7 Nov 2016
Going back generations, people young and old have all loved storytelling. Whether it has been told around a campfire, over the road, on the silver screen or a mobile one, we love the escapism and the life lessons that can be delivered through a well-crafted narrative. Achieving this much has always been a source of fun and challenge for those in the Australian film industry.
Giving Your Big Ideas the GreenLight
It is with this in mind that, GreenLight, TAFE Queensland Brisbane’s very own student targeted Film Festival, was launched. Open to creative Film and Television Production students across High Schools, Tertiary Institutions, and relevant VET courses, this is a chance for budding new talent in the Australian film industry to test their mettle and get their work noticed by peers and industry heavyweights.
In short, this was a gateway into our nation’s rather unique and always potent film industry. And as it turns out, the siren call of a creative challenge was too hard to ignore, for students here in Australia and across the world.
Film teacher and champion for GreenLight, Jeff Hughes says:
This competition doesn’t limit itself to just short film or documentary. Entrants are allowed to create films, ads, music videos a
nd more, so long as they are putting their full creative potential on display in every frame. When we first put the call out for entires we were expecting 30-40 entries from Brisbane along, but we ended up with 81 from 12 different countries. The quality of the films produced by
Australian students was very high, with some entering multiple inspired productions.
The end results really fit in with a belief in substance over style and quality before technology. They were encouraged to look at filmmaking as a means to storytelling; we were not after the best special effects, visual masterpieces or technological perfection, more so innovative, thought-provoking and real stories told beautifully through the use of image and sound.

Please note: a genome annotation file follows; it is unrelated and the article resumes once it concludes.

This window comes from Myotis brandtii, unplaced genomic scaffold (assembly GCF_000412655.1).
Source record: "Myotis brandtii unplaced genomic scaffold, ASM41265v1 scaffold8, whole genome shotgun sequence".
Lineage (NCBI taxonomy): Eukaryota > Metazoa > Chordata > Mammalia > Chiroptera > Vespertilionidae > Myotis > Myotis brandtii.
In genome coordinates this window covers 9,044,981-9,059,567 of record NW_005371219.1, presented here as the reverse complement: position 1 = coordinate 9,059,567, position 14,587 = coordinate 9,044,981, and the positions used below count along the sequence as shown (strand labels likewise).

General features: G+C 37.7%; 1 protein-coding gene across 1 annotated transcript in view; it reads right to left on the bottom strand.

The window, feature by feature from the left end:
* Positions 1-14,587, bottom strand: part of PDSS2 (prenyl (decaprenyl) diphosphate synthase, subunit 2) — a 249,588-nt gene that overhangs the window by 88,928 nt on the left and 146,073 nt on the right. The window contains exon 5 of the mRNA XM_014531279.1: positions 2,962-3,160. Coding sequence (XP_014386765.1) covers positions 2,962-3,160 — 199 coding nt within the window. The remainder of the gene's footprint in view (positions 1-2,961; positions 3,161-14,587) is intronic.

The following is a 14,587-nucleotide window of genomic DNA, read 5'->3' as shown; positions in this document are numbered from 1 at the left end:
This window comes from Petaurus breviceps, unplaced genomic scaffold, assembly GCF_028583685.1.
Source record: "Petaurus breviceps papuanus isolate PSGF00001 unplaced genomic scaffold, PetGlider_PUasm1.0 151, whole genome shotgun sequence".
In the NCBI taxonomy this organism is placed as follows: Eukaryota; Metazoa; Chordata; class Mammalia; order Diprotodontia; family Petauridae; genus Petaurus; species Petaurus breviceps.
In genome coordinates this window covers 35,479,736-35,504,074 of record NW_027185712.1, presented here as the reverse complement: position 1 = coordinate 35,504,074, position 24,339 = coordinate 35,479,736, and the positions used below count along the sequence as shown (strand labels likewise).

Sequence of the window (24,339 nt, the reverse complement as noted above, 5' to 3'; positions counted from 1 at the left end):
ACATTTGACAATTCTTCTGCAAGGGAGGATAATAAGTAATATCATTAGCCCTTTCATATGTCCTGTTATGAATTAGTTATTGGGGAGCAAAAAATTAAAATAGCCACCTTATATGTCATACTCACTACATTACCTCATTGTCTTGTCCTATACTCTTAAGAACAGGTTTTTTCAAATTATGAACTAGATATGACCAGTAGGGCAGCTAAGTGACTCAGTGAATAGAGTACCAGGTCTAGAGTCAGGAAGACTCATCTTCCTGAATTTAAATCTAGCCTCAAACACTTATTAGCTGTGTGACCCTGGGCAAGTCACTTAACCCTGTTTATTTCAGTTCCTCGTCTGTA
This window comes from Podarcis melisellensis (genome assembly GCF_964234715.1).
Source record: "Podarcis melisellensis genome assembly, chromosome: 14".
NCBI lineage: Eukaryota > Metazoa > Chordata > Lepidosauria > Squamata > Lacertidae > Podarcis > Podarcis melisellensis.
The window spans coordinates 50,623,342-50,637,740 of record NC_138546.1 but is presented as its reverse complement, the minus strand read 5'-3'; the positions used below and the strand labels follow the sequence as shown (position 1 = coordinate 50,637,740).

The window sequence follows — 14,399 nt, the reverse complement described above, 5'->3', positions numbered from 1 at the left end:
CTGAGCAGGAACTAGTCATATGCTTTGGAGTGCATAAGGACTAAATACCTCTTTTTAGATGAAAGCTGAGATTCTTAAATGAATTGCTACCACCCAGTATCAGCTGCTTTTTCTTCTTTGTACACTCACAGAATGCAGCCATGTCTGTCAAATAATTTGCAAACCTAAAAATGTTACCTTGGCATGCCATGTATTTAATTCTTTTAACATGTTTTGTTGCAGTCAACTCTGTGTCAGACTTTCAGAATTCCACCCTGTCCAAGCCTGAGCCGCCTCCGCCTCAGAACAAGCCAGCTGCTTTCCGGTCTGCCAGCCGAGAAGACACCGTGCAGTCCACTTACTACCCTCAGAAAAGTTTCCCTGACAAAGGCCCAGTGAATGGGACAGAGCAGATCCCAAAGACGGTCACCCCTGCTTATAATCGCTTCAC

This ties in with what we want our TAFE students to come up with. Ultimately it doesn’t matter if you shoot something on a 4K camera, a Sony Red, a handicam or a phone – they are just the tools to aid storytelling. If students can at first communicate a strong story through their use of film, it doesn’t matter what device they use to do it. We want to provide the foundation for their development as competent storytellers … the rest, technology, editing and the like, that is up to them.
While story is what matters most, with technology acting as a way to bring it to life, the influx of innovative tech coming into the industry is vastly changing the what, how and even why of film and story; we have reached a point at which our imaginations can be truly unleashed in the most immersive of fashions. This presents challenges and opportunities for new entrants in the film and TV spaces, and more specifically – what stories can you tell, and how do you tell them in such an age?
The Technology Redefining the Australian Film Industry
Who needs an ‘everyman’ character when your character can literally be every man or woman?
While not everyone out there supports the use of virtual reality in filmmaking (looking at you Steven Spielberg), the technology does present a number of unique outlets for creative storytelling. Think of it this way – imagine being able to tell a new age ‘choose your own adventure’ story that well and truly puts the audience in the shoes of the protagonist.
The latest from the front!
Of all genres, augmented reality is being seen as the next great frontier for news and documentary filmmaking. With this technology, you can create a mobile-centric piece of content that allows the audience to see before them, in the real world, the scope of the issue at hand. Lauded tech startup Magic Leap are already showing us what’s possible when this sort of technology is put into the right hands – with a number of rather imaginative test concepts available.